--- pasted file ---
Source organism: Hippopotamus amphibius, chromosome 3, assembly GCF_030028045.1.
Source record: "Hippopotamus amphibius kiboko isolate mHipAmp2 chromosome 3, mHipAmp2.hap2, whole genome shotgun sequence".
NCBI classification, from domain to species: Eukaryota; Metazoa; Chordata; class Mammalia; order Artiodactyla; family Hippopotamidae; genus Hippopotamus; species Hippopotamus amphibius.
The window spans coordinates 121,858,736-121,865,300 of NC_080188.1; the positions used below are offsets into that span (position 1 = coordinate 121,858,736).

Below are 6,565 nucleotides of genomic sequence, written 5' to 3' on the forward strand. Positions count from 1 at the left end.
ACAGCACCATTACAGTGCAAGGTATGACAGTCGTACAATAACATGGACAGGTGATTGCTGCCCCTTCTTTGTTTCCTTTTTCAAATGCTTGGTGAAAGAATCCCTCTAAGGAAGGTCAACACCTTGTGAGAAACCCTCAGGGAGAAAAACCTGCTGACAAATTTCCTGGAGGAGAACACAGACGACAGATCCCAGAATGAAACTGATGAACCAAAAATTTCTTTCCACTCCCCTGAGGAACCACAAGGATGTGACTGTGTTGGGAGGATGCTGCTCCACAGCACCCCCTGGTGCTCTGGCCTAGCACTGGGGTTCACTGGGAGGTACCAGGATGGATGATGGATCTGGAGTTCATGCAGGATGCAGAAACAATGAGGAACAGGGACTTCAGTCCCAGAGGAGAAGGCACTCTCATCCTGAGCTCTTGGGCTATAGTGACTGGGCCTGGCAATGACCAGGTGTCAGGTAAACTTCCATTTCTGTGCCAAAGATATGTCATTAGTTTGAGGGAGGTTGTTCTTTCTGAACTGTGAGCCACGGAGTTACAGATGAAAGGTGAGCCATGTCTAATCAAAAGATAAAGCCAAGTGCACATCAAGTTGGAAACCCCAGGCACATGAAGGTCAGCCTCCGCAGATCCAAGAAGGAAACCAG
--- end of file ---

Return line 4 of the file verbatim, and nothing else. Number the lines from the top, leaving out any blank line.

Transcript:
The window spans coordinates 121,858,736-121,865,300 of NC_080188.1; the positions used below are offsets into that span (position 1 = coordinate 121,858,736).